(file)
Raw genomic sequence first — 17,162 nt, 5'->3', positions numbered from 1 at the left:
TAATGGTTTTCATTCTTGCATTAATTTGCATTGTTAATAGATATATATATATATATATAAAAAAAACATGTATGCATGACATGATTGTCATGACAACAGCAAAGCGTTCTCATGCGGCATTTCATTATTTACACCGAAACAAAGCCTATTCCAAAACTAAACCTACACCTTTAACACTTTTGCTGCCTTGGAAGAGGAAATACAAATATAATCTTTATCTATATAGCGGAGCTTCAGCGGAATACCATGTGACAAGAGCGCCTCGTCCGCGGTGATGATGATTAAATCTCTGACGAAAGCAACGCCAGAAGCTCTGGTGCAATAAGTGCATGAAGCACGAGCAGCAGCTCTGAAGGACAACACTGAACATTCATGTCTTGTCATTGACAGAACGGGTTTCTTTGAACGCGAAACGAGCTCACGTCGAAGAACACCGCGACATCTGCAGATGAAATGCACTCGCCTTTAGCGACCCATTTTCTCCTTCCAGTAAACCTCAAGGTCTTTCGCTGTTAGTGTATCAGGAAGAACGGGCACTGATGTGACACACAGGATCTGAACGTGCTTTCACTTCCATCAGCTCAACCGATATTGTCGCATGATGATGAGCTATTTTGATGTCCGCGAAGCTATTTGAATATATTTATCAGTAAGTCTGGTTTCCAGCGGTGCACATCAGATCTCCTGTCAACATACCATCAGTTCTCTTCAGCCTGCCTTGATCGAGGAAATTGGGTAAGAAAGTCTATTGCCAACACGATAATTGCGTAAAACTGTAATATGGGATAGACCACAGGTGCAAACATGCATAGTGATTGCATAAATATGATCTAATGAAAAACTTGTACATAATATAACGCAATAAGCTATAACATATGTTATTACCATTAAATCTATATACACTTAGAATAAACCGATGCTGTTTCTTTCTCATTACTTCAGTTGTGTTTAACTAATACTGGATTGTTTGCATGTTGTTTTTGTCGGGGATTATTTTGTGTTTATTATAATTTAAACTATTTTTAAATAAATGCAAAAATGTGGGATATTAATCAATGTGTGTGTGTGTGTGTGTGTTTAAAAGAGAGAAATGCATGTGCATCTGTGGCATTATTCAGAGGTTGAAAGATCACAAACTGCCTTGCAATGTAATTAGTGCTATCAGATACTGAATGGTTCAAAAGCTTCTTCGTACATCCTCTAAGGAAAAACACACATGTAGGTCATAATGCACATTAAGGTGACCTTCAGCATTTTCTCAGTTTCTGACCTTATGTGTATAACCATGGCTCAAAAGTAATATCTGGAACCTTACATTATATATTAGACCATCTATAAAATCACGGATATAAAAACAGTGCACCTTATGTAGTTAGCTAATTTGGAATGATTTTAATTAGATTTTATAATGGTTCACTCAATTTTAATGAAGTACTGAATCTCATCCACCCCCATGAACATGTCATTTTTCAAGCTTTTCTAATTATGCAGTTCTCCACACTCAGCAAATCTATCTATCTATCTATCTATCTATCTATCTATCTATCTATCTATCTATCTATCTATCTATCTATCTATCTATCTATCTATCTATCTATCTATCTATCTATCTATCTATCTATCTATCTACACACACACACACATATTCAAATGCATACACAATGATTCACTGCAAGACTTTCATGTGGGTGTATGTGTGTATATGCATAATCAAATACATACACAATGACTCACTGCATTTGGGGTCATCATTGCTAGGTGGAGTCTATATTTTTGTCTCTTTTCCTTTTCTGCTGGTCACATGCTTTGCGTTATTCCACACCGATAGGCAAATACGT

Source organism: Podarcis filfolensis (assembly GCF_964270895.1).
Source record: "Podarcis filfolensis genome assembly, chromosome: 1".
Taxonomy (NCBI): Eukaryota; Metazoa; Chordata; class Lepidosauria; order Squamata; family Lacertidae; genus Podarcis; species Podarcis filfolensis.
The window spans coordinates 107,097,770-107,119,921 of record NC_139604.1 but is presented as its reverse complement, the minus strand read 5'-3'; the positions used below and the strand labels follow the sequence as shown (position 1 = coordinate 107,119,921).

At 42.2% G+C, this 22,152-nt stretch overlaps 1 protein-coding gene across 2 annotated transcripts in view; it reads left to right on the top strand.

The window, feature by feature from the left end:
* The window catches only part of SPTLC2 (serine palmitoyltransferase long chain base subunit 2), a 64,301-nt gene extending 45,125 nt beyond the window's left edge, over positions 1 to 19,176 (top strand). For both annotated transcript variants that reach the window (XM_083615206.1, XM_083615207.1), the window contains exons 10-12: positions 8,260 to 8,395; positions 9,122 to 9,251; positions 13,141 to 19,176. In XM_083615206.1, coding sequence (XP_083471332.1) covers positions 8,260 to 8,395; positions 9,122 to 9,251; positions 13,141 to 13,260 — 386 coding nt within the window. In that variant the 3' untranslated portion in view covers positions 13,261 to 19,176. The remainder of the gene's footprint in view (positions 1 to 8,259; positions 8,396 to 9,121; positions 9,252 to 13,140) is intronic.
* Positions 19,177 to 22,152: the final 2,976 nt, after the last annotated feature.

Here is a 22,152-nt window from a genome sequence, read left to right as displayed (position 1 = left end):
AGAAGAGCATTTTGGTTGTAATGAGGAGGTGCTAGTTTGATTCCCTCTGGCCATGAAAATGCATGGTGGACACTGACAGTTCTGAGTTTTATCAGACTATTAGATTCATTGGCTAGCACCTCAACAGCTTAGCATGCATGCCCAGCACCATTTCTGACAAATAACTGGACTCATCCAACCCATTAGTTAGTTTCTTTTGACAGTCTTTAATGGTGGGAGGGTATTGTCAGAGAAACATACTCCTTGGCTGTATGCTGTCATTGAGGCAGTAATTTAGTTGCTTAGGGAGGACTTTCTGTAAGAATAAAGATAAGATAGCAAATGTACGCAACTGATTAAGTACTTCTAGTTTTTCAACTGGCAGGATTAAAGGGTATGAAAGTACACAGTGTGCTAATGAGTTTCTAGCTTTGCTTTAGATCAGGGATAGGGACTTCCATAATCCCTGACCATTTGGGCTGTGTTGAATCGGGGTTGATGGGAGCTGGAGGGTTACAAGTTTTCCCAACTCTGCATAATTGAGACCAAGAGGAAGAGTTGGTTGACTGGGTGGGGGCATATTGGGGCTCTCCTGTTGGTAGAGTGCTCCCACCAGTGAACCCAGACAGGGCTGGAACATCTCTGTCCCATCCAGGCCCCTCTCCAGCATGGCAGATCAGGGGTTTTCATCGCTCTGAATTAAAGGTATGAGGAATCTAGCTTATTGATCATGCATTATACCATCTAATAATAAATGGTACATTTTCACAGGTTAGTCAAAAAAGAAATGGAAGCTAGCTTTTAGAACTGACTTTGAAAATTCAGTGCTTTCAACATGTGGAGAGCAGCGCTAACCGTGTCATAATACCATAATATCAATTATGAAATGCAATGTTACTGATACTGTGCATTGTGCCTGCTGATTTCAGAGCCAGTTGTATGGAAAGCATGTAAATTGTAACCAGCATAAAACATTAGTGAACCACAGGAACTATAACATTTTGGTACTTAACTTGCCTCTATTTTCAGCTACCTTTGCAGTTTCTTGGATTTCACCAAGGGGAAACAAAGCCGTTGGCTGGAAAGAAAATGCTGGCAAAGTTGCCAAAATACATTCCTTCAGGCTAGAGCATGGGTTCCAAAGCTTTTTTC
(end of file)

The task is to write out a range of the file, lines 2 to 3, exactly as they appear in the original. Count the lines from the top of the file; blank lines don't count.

TAATGGTTTTCATTCTTGCATTAATTTGCATTGTTAATAGATATATATATATATATATAAAAAAAACATGTATGCATGACATGATTGTCATGACAACAGCAAAGCGTTCTCATGCGGCATTTCATTATTTACACCGAAACAAAGCCTATTCCAAAACTAAACCTACACCTTTAACACTTTTGCTGCCTTGGAAGAGGAAATACAAATATAATCTTTATCTATATAGCGGAGCTTCAGCGGAATACCATGTGACAAGAGCGCCTCGTCCGCGGTGATGATGATTAAATCTCTGACGAAAGCAACGCCAGAAGCTCTGGTGCAATAAGTGCATGAAGCACGAGCAGCAGCTCTGAAGGACAACACTGAACATTCATGTCTTGTCATTGACAGAACGGGTTTCTTTGAACGCGAAACGAGCTCACGTCGAAGAACACCGCGACATCTGCAGATGAAATGCACTCGCCTTTAGCGACCCATTTTCTCCTTCCAGTAAACCTCAAGGTCTTTCGCTGTTAGTGTATCAGGAAGAACGGGCACTGATGTGACACACAGGATCTGAACGTGCTTTCACTTCCATCAGCTCAACCGATATTGTCGCATGATGATGAGCTATTTTGATGTCCGCGAAGCTATTTGAATATATTTATCAGTAAGTCTGGTTTCCAGCGGTGCACATCAGATCTCCTGTCAACATACCATCAGTTCTCTTCAGCCTGCCTTGATCGAGGAAATTGGGTAAGAAAGTCTATTGCCAACACGATAATTGCGTAAAACTGTAATATGGGATAGACCACAGGTGCAAACATGCATAGTGATTGCATAAATATGATCTAATGAAAAACTTGTACATAATATAACGCAATAAGCTATAACATATGTTATTACCATTAAATCTATATACACTTAGAATAAACCGATGCTGTTTCTTTCTCATTACTTCAGTTGTGTTTAACTAATACTGGATTGTTTGCATGTTGTTTTTGTCGGGGATTATTTTGTGTTTATTATAATTTAAACTATTTTTAAATAAATGCAAAAATGTGGGATATTAATCAATGTGTGTGTGTGTGTGTGTGTTTAAAAGAGAGAAATGCATGTGCATCTGTGGCATTATTCAGAGGTTGAAAGATCACAAACTGCCTTGCAATGTAATTAGTGCTATCAGATACTGAATGGTTCAAAAGCTTCTTCGTACATCCTCTAAGGAAAAACACACATGTAGGTCATAATGCACATTAAGGTGACCTTCAGCATTTTCTCAGTTTCTGACCTTATGTGTATAACCATGGCTCAAAAGTAATATCTGGAACCTTACATTATATATTAGACCATCTATAAAATCACGGATATAAAAACAGTGCACCTTATGTAGTTAGCTAATTTGGAATGATTTTAATTAGATTTTATAATGGTTCACTCAATTTTAATGAAGTACTGAATCTCATCCACCCCCATGAACATGTCATTTTTCAAGCTTTTCTAATTATGCAGTTCTCCACACTCAGCAAATCTATCTATCTATCTATCTATCTATCTATCTATCTATCTATCTATCTATCTATCTATCTATCTATCTATCTATCTATCTATCTATCTATCTATCTATCTATCTATCTATCTATCTATCTACACACACACACACATATTCAAATGCATACACAATGATTCACTGCAAGACTTTCATGTGGGTGTATGTGTGTATATGCATAATCAAATACATACACAATGACTCACTGCATTTGGGGTCATCATTGCTAGGTGGAGTCTATATTTTTGTCTCTTTTCCTTTTCTGCTGGTCACATGCTTTGCGTTATTCCACACCGATAGGCAAATACGT

Source organism: Podarcis filfolensis (assembly GCF_964270895.1).